Every year, the Japanese government awards research and development funding to projects that seek to solve traffic and transportation problems. This fiscal year, one of the winning projects concerns the development of technology for autonomous ocean ships and the transport system to support them.
The purpose of the project is to set a course for developing the technology needed to ensure safe, efficient, and reliable autonomous ocean ships.
The award – made by Japan’s Ministry of Land, Infrastructure, Transportation and Tourism – goes to a consortium of Japanese firms, research and technology establishments, and regulators. The research and development (R&D) consortium will be led by Mitsui O.S.K. Lines and Mitsui Engineering & Shipbuilding.
The R&D consortium will be researching how to make autonomous ocean ships reliable, safe, and efficient. Source: MOL
As well as the technology itself, the project will also be looking at how to develop the infrastructure to support such a system, and how to win public support for the concept.
The consortium propose to do this by making the results of their research available to the public and the maritime industry.
Consortium members and specialisms
Each member of the consortium will focus on a particular aspect of the project, as follows:
– Mitsui Engineering & Shipbuilding, Akishima Laboratories (Mitsui Zosen) Inc: shipbuilding and system integration
– Tokyo University of Marine Science: advanced research on ship navigation
– Mitsui O.S.K. Lines: high performance in vessel operations
– Nippon Kaiji Kyokai (class NK): ship class rules and regulations
– Japan Ship Technology Research Association: coordinating and promoting cooperative research
– National Institute of Maritime, Port, and Aviation Technology: assessment of technology to ensure safety
Follows other news about autonomous ocean ships
The news about the Japanese consortium follows other recent announcements regarding autonomous ocean ships.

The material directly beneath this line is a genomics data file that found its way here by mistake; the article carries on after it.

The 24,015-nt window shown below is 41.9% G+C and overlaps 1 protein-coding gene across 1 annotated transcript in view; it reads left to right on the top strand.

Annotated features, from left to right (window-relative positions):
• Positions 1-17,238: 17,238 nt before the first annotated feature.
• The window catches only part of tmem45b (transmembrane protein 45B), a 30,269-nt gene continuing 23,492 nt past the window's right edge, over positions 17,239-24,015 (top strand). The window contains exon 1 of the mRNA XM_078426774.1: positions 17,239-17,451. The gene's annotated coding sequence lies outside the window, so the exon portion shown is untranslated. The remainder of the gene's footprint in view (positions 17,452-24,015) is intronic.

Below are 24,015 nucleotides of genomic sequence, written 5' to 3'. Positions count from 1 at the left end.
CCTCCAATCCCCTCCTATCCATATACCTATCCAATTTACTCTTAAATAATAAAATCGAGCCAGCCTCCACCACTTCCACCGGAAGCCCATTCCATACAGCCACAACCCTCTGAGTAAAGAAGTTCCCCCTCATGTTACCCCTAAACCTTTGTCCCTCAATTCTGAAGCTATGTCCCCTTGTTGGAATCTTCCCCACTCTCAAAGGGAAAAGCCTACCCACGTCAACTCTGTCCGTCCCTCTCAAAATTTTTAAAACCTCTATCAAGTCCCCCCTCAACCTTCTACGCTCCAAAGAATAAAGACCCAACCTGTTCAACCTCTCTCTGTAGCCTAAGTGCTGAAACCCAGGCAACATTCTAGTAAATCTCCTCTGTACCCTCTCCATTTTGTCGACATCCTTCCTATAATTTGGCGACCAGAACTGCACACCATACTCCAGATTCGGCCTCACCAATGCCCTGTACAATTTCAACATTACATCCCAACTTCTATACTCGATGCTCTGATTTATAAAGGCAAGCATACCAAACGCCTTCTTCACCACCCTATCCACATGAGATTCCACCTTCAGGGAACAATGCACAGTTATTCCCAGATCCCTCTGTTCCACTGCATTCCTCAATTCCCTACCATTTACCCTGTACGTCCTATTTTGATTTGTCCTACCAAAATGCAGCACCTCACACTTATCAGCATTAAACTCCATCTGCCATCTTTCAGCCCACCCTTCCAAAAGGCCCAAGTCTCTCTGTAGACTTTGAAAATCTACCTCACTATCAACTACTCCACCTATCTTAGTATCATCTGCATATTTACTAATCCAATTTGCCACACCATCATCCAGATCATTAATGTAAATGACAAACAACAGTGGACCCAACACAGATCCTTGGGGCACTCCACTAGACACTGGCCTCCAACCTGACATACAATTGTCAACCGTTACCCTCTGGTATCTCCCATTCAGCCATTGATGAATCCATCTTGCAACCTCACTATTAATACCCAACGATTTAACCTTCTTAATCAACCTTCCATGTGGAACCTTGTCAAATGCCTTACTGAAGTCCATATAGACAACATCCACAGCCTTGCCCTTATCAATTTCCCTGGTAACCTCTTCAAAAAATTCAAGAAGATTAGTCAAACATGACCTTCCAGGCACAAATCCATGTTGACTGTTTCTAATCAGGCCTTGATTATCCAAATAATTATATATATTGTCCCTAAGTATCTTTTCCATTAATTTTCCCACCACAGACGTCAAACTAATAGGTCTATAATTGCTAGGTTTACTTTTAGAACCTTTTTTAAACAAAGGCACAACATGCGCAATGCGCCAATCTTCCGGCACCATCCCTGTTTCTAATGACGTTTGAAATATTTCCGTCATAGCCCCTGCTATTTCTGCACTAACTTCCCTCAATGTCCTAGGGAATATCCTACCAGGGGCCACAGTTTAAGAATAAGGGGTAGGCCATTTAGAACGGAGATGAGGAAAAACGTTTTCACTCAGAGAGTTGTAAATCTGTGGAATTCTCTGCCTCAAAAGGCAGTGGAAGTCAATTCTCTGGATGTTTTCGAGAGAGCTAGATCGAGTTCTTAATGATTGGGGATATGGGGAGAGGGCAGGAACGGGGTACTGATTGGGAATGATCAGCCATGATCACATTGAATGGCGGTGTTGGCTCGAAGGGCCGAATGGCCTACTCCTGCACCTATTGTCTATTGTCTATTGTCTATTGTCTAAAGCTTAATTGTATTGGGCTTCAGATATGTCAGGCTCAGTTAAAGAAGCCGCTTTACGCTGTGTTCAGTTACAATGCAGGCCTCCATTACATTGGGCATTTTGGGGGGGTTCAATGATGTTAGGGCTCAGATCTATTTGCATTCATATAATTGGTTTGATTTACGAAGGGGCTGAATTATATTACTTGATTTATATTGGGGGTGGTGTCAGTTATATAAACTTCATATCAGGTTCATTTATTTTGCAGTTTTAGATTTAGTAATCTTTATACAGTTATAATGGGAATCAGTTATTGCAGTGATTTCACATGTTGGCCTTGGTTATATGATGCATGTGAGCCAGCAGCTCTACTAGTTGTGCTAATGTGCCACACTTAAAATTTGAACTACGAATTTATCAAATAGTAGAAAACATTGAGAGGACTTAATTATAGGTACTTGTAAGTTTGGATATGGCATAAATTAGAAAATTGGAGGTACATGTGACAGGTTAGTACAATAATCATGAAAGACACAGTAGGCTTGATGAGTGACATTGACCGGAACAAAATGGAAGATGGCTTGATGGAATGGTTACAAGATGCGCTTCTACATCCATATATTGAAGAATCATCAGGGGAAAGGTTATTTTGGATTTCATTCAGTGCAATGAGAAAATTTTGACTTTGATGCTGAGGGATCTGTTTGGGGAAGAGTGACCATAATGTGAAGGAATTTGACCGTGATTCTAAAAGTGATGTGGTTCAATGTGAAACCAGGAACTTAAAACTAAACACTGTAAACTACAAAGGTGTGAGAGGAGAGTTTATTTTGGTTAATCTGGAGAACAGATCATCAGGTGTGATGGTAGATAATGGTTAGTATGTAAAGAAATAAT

The One Sea consortium aims to lead the way in establishing an “autonomous maritime ecosystem” in the Baltic Sea by 2025.
The Danish authorities are also inviting proposals from parties interested in analyzing the regulatory barriers – both national and international – to the development of autonomous ocean ships. The Danish Maritime Authority sees this a route to establishing a “knowledge base” to spur the development of autonomous maritime transport.
And earlier this year, Rolls Royce predicted that in the near future we shall be seeing large vessels navigating the oceans with no humans aboard. Such vessels will either be remotely piloted, or fully autonomous.
Autonomous ocean ships are seen to offer the following advantages:
– reduced risk of accidents
– lower construction and operating costs as no facilities for onboard human crew required
– reduced risk of threats from piracy
– remote piloting means easier to recruit skilled staff who can work nearer home
First autonomous containership due 2018
Meanwhile, a fully autonomous containership that is fully electric with zero emissions is due to start working around the coastline of Norway in the second half of 2018.
The ship is being developed by a partnership between two Norwegian companies: the agriculture and environment company Yara and the maritime systems group Kongsberg.
The aim is to cut 40,000 diesel truck journeys per year to deliver fertilizer and agricultural supplies to Norwegian farmers.
The ship – called the Yara Birkeland – will operate between 3 ports in southern Norway, covering a distance of about 12 miles. It will have an automatic mooring system and will be loaded and unloaded automatically by electric cranes and equipment.
The following short video from Kongsberg shows an animated version of the ship in action.